June left the house curled up in a ball (I pictured a dormouse curled up in a muzzle loading cannon – it couldn’t be fired by an act of the Icelandic Parliament – who couldn’t take action themselves by a law of the Sicilian Regional Assembly). June uncurled at her hilltop rendezvous and waited for the arrival of the diagonal rain – as it turned out the diagonal was late but the vertical was early and she came home inside a birch log (a paleolithic hunter gatherer with the commendable ambition of turning the log into a tug boat on the river Tyne was attached at the top). After a hurried breakfast of childhood photographs I went into the cake garden just before King Alfred came along and burnt it. I came in again myself just before the arrival of the horizontal rain.
I stayed in the torus shape of a tokamak face all day (this is a new style of portraiture I am trying to perfect even though it means painting with fast moving atomic particles); my body had disagreed on principle and had cast off it clothes like an unfinished building site waiting for a new consignment of sand. June burrowed in mole rat tunnels while trying out various colour combinations for a three masted yacht (although the man with three names who recently arrived on earth after hitching a life on a passing comet talked all posh and called it schooner). We met for lunch in a bivouac in Death Valley – we are in training for a holiday on Mars (although I would have preferred Minerva but the brochure said it was too expensive).
I turned my ears into surface piercing hydrofoils as a mark of respect and then took the long eared man for his appointment with the gnawing machine; I had to collect him again later after the machine had gnawed through the entire civilisation of the Indus Valley and was moving onto the Mesopotamian. In between I danced in the Bharatanatyam style, counted up to a hundred using numbers I had invented myself and sat crossed legged on a deep sea vent I had mischievously nicknamed Michael. For once June remained tied to the house; fluorescent wires connecting her to a robotic avatar several thousand years in the future when mankind was endangered and Bengal tigers were in power. I shed my skin several times before becoming a four winged imago in my orbiting studio.
June and I both got up early in the child’s tree house morning, climbing between xylem and phloem before looking through the original “green man” window – it had previously been used by a family of little owls and before that for a convention of hamadryads. She went to town while I spoke to the water rat inside the plumbing system of a Vanguard class spaceship. I was annoyed when I found a lot of my paintings inside – some of which were already showing signs of genetic mutation. June was late home, having met friends in the Octopus Cafe (you get served very quickly but you have to hold your breath a long time!). By the time she got home I had moved on to moonlighting as a stylised water lily in a piece of Dresden porcelain.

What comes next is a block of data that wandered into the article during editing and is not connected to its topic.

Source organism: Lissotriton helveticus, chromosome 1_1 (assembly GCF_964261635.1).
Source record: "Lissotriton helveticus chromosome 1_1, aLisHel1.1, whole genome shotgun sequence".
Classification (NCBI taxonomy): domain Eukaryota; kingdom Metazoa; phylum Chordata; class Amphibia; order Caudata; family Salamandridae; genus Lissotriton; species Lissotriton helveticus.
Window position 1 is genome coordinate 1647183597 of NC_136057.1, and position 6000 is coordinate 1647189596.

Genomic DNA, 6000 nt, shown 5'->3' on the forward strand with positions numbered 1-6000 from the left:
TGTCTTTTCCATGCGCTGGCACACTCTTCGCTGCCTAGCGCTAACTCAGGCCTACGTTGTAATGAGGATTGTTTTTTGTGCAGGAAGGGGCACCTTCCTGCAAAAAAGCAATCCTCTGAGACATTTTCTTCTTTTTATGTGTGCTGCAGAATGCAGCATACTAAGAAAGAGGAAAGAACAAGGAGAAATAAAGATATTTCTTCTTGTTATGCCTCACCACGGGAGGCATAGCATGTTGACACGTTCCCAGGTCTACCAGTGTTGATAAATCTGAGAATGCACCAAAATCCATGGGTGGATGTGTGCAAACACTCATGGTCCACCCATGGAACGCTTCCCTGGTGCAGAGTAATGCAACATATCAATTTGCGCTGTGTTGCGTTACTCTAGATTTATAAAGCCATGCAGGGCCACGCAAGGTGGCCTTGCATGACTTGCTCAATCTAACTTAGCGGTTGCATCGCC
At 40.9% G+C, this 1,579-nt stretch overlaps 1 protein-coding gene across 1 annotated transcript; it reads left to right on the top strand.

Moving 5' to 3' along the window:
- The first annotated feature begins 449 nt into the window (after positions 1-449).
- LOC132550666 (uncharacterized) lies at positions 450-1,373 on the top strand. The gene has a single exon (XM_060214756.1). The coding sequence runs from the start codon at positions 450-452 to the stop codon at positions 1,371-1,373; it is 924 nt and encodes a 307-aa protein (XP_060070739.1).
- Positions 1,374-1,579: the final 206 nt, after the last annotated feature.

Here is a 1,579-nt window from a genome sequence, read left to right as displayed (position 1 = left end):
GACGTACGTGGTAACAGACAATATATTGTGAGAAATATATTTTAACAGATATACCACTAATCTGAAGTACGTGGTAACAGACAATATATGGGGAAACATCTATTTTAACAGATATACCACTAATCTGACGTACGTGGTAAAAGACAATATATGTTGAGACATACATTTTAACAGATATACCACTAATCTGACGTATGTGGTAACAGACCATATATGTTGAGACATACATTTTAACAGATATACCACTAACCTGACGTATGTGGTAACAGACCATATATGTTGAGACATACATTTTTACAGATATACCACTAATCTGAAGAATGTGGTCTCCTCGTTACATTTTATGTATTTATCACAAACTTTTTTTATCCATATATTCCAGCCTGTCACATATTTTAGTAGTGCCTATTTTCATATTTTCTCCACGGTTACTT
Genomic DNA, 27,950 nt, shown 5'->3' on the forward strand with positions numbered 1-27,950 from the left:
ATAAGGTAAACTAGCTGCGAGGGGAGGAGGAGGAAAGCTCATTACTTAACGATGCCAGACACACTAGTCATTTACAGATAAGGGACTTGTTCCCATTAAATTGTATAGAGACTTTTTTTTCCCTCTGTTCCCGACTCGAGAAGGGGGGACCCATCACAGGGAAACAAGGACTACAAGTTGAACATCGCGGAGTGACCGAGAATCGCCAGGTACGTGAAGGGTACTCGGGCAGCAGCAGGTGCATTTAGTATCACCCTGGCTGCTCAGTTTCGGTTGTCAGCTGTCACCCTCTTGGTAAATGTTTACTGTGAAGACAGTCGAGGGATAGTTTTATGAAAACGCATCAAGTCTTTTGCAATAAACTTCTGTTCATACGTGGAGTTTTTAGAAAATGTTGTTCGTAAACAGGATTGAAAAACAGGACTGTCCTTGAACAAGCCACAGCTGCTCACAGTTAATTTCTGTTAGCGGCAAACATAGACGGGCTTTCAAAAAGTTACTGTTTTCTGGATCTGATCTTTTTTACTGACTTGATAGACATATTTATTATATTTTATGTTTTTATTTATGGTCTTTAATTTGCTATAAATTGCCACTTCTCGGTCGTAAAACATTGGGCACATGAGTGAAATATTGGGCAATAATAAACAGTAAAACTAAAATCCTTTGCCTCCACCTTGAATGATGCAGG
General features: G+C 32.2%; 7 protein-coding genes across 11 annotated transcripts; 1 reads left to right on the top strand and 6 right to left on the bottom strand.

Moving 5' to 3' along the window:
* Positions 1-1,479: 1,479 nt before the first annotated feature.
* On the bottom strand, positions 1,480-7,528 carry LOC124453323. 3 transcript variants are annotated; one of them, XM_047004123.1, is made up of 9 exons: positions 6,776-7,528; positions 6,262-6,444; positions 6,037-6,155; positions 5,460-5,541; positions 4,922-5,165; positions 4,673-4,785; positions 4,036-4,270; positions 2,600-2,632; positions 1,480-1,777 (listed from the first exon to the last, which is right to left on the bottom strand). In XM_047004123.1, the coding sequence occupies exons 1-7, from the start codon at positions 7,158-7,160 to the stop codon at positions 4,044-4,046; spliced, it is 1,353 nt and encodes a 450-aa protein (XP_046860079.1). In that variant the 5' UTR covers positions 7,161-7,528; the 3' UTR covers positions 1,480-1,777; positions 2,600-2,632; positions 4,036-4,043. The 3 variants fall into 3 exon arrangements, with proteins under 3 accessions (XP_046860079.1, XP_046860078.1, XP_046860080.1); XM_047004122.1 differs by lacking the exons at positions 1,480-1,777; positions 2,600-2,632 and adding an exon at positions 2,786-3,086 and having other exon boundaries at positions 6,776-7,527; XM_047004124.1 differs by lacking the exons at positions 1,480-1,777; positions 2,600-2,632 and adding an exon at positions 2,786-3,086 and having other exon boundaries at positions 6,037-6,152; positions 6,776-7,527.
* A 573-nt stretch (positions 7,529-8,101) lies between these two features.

I had my weekly early start, getting up with the inaugural journey of the Liverpool and Manchester Railway in my head, and looking out at a Shepherd’s Warning sunrise with the remains of summer still stranded on the door step. The step poked out its tongue and then superimposed it on top of a collection of Victorian mourning photographs, and this despite the fact that I was metamorphosing into a South American sun god and the house was built in the time of George the Fifth – although my astral plane neighbour believes it is actually Edwardian and somehow got lost when the multidimensional winds changed. I went out into the calm lands, stopping to say hello to the ancestral river god and climbing the playing cards steps to commune with a darkened nature in the unlit loft.
I got up inside an old fashioned camera and then exposed myself; luckily no one was looking. I had a bath in a cup of tea while June showered in coffee; this part of our relationship has never changed. I carefully smeared myself in brown sauce and laid on a bag of chips moments before June went out hand in hand with a petrol driven lawn mower. I followed later with the tentacles of a red giant starfish still attached to my Richard the Lionheart front. After a meal of a robot’s teeth in a concrete bap we both came home through the teddy bear swamp (by the rocking horse bridge) and I wrapped myself in the blanket of my studio; the movement of my hands forming a smiling face in a time lapse photograph of an electric arc.
June spent the night on the floral patterned carpet while I stayed underneath; we met again while pasted to the wall under a William Morris wallpaper (to be honest I thought it was too intricate and was quite pleased when the council added double yellow lines even though we can no longer stand in front without getting a ticket). I had to rush to town like a Casey Jones shopping trolley and then June and I went to the city we had previously likened to a medieval mouth: two strangers played rhythm and blues on its medieval tongue while I spied on all the figures below through its equally old eye – I was surprised to find that one of the figures was June herself, looking like she had been spread over a cobbled street and then burnished to a soft sheen.